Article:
Opposition Greens and Left Party evade issues in German TV debate
6 September 2013
On Monday evening, Germany’s ARD television channel broadcast the so-called three-way battle among the top candidates of the Free Democratic Party (FDP), the Greens and the Left Party. Although viewers witnessed some heated confrontations in contrast to the chancellorship duel (Angela Merkel versus Peer Steinbrück) the day before, all the parties agreed to exclude from the debate the main social and political issues.
All three candidates are responsible for savage social attacks that have already taken place. FDP parliamentary faction leader Rainer Brüderle spoke as a representative of the current federal government. The Greens' Jürgen Trittin was environment minister in Gerhard Schröder’s Social Democratic-Green Party government, whose Agenda 2010 austerity programme and Hartz IV welfare reform has inflicted the most brutal social devastation since the end of the Second World War.
The Left Party’s Gregor Gysi was economics senator and architect of the Social Democratic Party (SPD)-Green Party administration in the city-state of Berlin. One of his first official acts was to support a bailout of almost €22 billion for the bankrupt Berlin Banking Society, which was subsequently financed through unprecedented cuts in social and staffing budgets.
Against such a background it is hardly surprising that none of the speakers wanted to discuss the areas in which biting social attacks are being planned for the period after the elections. However, all three party representatives agreed that the billions required for the euro bailout’s guarantee—which the federal government had pledged in line with the European Stability Mechanism (ESM)—was needed for what Trittin referred to as “European solidarity”.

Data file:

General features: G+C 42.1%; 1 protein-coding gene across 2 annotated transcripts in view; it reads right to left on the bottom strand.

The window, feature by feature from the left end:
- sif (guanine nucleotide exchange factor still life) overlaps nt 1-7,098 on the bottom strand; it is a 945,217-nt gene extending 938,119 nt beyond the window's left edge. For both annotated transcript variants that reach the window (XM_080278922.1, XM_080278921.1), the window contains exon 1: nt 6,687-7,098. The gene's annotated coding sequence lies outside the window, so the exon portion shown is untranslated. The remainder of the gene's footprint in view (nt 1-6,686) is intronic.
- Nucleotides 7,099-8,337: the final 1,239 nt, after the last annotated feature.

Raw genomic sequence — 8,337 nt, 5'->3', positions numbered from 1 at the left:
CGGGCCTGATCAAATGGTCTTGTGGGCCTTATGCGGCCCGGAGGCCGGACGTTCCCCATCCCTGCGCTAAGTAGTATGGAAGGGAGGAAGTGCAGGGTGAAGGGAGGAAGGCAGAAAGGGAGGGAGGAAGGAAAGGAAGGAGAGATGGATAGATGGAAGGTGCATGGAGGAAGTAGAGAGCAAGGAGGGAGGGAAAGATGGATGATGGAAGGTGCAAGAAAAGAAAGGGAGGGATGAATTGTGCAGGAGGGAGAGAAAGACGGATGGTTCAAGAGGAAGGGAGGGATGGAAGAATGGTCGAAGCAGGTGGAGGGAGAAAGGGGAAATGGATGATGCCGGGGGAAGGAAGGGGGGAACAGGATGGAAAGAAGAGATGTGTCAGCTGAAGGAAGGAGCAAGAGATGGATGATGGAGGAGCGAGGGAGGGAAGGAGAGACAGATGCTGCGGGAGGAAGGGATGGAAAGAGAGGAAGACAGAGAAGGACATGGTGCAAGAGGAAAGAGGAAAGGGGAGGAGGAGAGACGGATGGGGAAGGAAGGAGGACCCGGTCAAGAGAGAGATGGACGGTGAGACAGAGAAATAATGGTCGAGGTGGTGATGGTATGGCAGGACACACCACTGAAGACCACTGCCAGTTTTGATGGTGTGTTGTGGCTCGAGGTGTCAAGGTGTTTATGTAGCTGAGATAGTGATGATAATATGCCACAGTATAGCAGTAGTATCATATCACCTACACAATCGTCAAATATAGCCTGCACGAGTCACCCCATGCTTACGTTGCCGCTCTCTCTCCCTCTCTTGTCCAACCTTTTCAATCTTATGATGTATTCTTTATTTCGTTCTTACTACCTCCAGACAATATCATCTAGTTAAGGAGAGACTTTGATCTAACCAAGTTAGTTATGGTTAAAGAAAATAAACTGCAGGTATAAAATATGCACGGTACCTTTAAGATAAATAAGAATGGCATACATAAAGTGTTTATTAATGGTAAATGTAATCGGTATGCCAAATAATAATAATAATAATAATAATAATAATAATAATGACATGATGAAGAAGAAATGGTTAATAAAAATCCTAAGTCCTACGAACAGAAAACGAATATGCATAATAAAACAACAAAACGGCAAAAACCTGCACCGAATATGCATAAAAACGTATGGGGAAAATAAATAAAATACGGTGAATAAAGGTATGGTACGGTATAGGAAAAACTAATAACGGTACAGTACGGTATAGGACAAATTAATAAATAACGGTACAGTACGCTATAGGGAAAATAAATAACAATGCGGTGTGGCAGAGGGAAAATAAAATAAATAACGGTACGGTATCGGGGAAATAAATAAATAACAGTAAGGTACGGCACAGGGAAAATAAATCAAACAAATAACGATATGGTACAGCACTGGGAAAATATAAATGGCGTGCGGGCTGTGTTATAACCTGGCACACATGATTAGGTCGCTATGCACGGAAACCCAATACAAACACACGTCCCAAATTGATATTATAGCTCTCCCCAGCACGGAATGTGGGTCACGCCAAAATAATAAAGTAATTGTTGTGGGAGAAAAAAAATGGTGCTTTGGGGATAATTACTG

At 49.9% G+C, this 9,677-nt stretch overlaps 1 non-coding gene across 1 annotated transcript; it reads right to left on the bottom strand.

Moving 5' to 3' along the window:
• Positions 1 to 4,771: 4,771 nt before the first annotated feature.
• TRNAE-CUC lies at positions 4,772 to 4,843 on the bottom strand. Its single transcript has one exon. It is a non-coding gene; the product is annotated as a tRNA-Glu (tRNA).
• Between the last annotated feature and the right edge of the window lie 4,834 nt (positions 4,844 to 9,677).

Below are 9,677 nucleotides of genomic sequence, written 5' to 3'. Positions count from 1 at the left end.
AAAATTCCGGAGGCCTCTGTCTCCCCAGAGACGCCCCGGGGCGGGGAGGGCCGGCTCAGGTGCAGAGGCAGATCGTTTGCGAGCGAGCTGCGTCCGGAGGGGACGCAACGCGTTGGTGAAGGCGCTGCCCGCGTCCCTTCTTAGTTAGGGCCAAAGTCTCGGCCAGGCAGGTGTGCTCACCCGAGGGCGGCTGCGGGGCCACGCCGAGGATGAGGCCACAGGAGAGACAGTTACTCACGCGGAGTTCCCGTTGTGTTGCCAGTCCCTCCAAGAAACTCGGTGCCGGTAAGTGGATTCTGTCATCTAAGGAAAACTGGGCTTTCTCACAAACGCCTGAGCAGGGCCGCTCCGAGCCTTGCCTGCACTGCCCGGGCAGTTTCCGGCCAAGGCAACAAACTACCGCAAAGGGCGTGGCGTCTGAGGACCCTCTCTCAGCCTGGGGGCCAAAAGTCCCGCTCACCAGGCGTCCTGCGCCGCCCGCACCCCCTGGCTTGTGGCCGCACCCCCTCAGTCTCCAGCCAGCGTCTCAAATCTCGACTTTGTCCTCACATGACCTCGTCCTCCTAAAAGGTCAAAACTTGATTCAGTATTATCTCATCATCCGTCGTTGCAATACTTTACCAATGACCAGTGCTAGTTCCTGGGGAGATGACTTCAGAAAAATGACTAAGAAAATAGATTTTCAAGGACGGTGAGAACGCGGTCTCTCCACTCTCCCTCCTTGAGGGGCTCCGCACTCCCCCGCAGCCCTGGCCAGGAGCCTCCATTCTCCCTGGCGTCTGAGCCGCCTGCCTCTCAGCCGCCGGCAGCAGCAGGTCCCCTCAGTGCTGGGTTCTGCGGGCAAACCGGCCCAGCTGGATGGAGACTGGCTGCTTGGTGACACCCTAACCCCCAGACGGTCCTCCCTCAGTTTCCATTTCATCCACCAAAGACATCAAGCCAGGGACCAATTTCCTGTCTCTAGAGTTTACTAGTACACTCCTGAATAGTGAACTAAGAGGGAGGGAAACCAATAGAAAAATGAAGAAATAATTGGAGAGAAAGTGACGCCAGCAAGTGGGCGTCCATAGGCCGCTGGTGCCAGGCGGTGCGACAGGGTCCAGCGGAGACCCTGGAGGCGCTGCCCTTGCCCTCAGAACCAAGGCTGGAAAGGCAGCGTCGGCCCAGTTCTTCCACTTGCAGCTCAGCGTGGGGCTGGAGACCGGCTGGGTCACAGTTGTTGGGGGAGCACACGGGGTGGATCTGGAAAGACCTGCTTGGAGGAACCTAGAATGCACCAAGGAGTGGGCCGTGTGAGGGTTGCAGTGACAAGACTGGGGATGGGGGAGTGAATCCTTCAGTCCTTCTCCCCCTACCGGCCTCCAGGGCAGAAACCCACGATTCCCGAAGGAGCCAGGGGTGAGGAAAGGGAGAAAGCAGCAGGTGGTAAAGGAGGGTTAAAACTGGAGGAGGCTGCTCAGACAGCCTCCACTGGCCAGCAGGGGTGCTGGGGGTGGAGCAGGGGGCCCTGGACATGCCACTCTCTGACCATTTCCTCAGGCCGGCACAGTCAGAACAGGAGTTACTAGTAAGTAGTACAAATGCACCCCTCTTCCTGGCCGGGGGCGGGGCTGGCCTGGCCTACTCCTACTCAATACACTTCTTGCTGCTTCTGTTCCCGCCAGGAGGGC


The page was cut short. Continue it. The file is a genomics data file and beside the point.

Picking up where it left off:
After Left Party parliamentary faction leader Gysi had briefly warned that this guarantee might have to be honoured, he hastened to reassure the audience that he also supported backing the bailout.
In fact, the hundreds of billions of euros from the ESM and the purchase of government bonds by the European Central Bank (ECB) has not gone to the crisis-ravaged EU countries and certainly not to the people of those countries, but exclusively to the banks and speculators, whose investments had become worthless overnight.
Over the last three years, public creditors have massively bought up Greece’s rotten government bonds to save the private banks. About two-thirds of Greek sovereign debt is now in public hands. A debt cut for Greece, deemed necessary by all the experts, will directly burden the German treasury with tens of billions of euros. The next federal government will take this as the pretext to enforce further comprehensive social cuts throughout Europe, including Germany.
None of those present spoke about this background to the coming election. Nevertheless, it was generally agreed that federal budget spending must be reduced. While Brüderle held back from recommending new austerity measures, Trittin argued for reducing subsidies and abolishing child care benefits without any compensation. “You’ve been building up further debt in a situation where you should have been consolidating budgets”, he told the FDP.